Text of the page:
Anti-sleeping sickness (trypanosomiasis) drug prevents BCC

Hi All

I found this interesting

regards

Ian

 

An antiparasitic agent used to treat African sleeping sickness was shown to reduce incidence of skin cancer in follow-up results from a phase 3, randomized, double blind, prospective study.

In the original study, 291 men and women with a history of basal cell carcinoma or squamous cell carcinoma were assigned to 500 mg/m2 daily alpha-difluoromethylornithine (DFMO) or a placebo for 4 to 5 years. Researchers observed a significantly reduced incidence of skin cancers associated with DFMO.

In this follow-up study, Howard H. Bailey, MD, professor of medicine with the University of Wisconsin School of Medicine and Public Health, said researchers found that participants assigned to DFMO developed 163 basal cell carcinomas compared with 243 for those assigned to placebo. The annual event rate was 0.28 basal cell carcinomas per person for DFMO vs. 0.4 for placebo (P=.03).

“We found there is still evidence that the men and women assigned to DFMO for 5 years continued to have a lower incidence of nonmelanoma skin cancers compared with people assigned to placebo,” Bailey said in a press release. “What we saw was that the presumed benefit that people got in taking DFMO appeared to persist for years after stopping it.”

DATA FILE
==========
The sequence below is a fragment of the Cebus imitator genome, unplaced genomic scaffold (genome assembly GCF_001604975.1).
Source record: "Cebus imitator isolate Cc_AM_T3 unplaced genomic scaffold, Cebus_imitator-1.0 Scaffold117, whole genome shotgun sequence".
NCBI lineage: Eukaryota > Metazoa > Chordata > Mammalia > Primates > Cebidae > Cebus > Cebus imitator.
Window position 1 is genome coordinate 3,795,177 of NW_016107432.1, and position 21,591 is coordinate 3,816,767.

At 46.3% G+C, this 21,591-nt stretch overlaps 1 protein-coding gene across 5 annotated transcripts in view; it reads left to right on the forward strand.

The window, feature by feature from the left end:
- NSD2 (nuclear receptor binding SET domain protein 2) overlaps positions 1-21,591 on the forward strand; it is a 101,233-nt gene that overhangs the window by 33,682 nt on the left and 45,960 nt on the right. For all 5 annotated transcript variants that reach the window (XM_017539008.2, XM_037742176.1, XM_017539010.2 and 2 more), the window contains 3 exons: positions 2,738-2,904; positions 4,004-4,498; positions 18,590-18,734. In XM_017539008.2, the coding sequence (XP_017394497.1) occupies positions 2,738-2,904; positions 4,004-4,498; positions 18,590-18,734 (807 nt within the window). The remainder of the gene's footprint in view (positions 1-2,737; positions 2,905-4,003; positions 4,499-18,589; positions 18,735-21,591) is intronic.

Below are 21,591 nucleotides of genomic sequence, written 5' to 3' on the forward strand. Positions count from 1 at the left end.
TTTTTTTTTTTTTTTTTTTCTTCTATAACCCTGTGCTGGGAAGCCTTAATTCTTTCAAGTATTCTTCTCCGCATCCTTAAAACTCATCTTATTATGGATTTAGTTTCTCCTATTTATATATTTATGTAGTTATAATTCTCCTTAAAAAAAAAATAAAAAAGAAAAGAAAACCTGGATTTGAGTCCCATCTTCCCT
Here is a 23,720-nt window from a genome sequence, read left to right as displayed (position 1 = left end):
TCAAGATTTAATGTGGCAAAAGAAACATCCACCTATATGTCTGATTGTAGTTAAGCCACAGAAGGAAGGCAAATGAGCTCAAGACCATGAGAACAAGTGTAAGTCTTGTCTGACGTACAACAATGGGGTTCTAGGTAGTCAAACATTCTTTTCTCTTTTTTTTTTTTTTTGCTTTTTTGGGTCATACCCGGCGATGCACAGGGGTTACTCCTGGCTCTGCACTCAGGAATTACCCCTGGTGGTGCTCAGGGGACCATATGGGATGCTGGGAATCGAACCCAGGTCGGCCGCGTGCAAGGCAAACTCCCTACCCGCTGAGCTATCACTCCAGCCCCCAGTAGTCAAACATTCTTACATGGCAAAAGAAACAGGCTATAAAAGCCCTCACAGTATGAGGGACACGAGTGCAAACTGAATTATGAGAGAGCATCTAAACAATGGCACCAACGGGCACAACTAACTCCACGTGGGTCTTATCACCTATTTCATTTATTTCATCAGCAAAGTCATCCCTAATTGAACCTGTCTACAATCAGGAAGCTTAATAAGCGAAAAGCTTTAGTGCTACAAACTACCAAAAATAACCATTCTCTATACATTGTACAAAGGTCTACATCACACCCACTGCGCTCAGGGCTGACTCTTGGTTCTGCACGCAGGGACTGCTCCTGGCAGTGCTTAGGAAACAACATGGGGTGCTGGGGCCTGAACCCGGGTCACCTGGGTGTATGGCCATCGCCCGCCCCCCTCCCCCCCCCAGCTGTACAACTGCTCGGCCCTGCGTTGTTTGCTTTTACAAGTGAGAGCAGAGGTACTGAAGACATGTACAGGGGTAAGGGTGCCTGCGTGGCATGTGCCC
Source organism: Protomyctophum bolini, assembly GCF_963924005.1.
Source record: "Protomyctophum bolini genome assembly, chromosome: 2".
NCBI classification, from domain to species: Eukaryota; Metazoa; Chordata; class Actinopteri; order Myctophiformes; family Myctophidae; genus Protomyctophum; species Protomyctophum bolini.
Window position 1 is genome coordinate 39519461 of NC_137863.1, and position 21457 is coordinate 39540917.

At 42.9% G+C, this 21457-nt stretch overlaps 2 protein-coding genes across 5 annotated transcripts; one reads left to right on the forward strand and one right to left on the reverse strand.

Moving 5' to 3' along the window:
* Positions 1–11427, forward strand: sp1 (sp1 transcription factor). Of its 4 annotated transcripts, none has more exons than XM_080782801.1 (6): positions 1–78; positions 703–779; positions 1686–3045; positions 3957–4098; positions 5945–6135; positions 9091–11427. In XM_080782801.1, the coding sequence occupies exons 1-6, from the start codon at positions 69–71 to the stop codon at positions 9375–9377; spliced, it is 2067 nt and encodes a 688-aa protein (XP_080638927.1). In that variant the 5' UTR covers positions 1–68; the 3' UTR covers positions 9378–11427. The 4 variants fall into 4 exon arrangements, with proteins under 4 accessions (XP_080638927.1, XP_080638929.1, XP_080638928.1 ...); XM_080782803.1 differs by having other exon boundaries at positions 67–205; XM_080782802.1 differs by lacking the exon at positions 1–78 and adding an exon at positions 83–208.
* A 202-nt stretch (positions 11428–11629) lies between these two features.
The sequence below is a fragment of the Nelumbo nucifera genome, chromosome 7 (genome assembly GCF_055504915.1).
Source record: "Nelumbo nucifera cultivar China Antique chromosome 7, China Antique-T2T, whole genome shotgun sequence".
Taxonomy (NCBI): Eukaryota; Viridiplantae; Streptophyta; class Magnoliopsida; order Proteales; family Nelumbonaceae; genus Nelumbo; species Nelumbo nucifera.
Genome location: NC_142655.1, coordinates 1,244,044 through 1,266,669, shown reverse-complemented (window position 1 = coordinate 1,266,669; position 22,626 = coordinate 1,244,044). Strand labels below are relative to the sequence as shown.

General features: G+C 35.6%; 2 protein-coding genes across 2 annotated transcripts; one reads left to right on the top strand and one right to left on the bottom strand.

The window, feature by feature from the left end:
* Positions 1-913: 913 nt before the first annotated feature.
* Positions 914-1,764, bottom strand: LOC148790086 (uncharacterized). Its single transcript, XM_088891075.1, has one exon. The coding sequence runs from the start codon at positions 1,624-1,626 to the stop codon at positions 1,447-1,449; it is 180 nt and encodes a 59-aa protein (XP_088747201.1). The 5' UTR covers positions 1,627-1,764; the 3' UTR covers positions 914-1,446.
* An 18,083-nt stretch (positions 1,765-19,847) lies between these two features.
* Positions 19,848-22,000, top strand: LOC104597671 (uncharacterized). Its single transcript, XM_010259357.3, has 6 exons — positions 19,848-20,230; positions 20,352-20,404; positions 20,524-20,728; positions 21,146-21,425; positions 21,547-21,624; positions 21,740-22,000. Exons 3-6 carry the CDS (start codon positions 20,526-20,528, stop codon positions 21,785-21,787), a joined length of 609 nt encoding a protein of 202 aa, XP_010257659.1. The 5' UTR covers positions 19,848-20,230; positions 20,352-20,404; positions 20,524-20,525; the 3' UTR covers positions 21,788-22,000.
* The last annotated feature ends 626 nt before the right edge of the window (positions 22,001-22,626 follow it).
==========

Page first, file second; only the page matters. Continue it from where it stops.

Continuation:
The results were presented at the 2011 AACR International Conference on Frontiers in Cancer Prevention Research.

DFMO did not appear to have a similar protective effect against squamous cell carcinoma. Researchers observed 95 squamous cell carcinomas in the DFMO group compared with 115 in the placebo group. Annual event rate for DFMO was 0.15 squamous cell carcinomas per person compared with 0.19 for placebo (P=.56).

DFMO was associated with few adverse events. Some patients developed ototoxicity, but that did not lead to a “noticeable reduction in hearing,” Bailey said.

“Our data suggest that the protective event that we saw in our prospective study appears to continue, and there was no evidence of any rebound effect,” he said. “We did not find any evidence that the people who received DFMO were harmed other than the original ototoxicity

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